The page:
Joint Committee on the Draft Domestic Abuse Bill
That it is expedient that a Joint Committee of Lords and Commons be appointed to consider and report on the draft Domestic Abuse Bill (CP 15) presented to both Houses on Monday 21 January 2019.
That a Select Committee of six Members be appointed to join with any committee to be appointed by the Lords for this purpose;
That the Committee should report on the draft Bill by Friday 17 May.
That the Committee shall have power:
(i) to send for persons, papers and records;
(ii) to sit notwithstanding any adjournment of the House;
(iii) to report from time to time;
(iv) to appoint specialist advisers; and
(v) to adjourn from place to place within the United Kingdom.
That the quorum of the Committee shall be two; and
That Diana Johnson, Gillian Keegan, Mrs Maria Miller, Alex Norris, Helen Whately and Dr Philippa Whitford be members of the Committee.—(Iain Stewart.)
Any moment now, I shall invite the hon. Member for Oldham West and Royton (Jim McMahon) to speak to his petition, when very large numbers of right hon. and hon. Members have beetled out of the Chamber, preferably quickly and quietly, and those absorbed in absolutely fascinating conversations, including the hon. Member for North West Cambridgeshire (Mr Vara), who is having a most engaging conversation with other hon. and right hon. Members, and indeed other Members too, whose animated exchanges would better take place outwith the Chamber. I am playing for time here, so that the hon. Member for Oldham West and Royton is afforded the courtesy that he deserves as he presents his petition on a matter of considerable concern to his constituents. If the hon. Member for Stone (Sir William Cash) feels that he can beetle out of the Chamber—I am sure he is happy with his prestigious efforts for today—we look forward to seeing him, and indeed we look forward to seeing the Leader of the House as soon as tomorrow morning.
On a point of order, Mr Speaker.
I only raise a point of order in this respect; I seek your guidance, Mr Speaker. If on some future occasion, for some future purpose, I were to want to present a petition to the House, if I were delayed for some perfectly excusable and understandable reason, would it be in order for other Members to seek to eat up the time of the House to a sufficient degree, as a matter of civility and courtesy, to allow me to make my way here to present my petition? I seek your guidance, Mr Speaker, on that very matter on this occasion.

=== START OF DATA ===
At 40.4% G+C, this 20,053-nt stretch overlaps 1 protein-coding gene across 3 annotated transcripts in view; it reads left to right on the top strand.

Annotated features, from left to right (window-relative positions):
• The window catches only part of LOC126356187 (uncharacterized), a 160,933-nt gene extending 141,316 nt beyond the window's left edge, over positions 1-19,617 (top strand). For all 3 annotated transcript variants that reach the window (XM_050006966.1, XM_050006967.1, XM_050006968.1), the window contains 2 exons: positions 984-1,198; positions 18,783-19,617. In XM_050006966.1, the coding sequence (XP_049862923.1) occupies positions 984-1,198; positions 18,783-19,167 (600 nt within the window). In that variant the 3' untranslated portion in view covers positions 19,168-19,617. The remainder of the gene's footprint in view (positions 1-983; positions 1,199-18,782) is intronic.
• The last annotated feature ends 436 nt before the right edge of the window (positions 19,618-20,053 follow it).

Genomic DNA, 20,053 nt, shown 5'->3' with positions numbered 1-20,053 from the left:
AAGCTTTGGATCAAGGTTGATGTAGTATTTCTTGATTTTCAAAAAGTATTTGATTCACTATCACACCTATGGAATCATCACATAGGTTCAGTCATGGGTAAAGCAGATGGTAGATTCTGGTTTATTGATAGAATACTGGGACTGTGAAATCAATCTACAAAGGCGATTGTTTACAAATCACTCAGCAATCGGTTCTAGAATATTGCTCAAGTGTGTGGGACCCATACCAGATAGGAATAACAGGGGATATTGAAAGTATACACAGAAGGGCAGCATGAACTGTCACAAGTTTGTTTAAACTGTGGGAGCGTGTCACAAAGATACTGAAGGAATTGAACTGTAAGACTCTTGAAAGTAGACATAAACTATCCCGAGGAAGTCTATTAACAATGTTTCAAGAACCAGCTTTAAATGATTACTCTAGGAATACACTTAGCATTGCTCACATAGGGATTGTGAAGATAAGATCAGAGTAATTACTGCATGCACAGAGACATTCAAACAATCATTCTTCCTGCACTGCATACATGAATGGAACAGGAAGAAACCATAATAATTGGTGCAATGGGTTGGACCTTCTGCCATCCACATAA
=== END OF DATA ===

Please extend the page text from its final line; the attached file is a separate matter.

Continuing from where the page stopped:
The short answer to the right hon. Gentleman, whose curiosity is legendary, is that there would be nothing to stop Members seeking to do so. I simply posit to the right hon. Gentleman that the scenario is not entirely to be taken for granted, for it rests upon the premise that very large numbers of Members, united by their commitment to and, dare I say it, even their adoration of the right hon. Gentleman, are so utterly distraught that he is not yet present in his place, but confident that he will shortly be, that they wish to aid and abet him in what they hope will be a fruitful endeavour by him. That is quite an assumption. They could make that attempt, and if the Chair were in a benevolent mood, the Chair could legitimately accommodate their efforts. I hope that the curiosity of the right hon. Gentleman has now been satisfied—at least for tonight.
If there are no further points of order, either from the right hon. Gentleman or from any other hon. or right hon. Member, we come now to the petitions.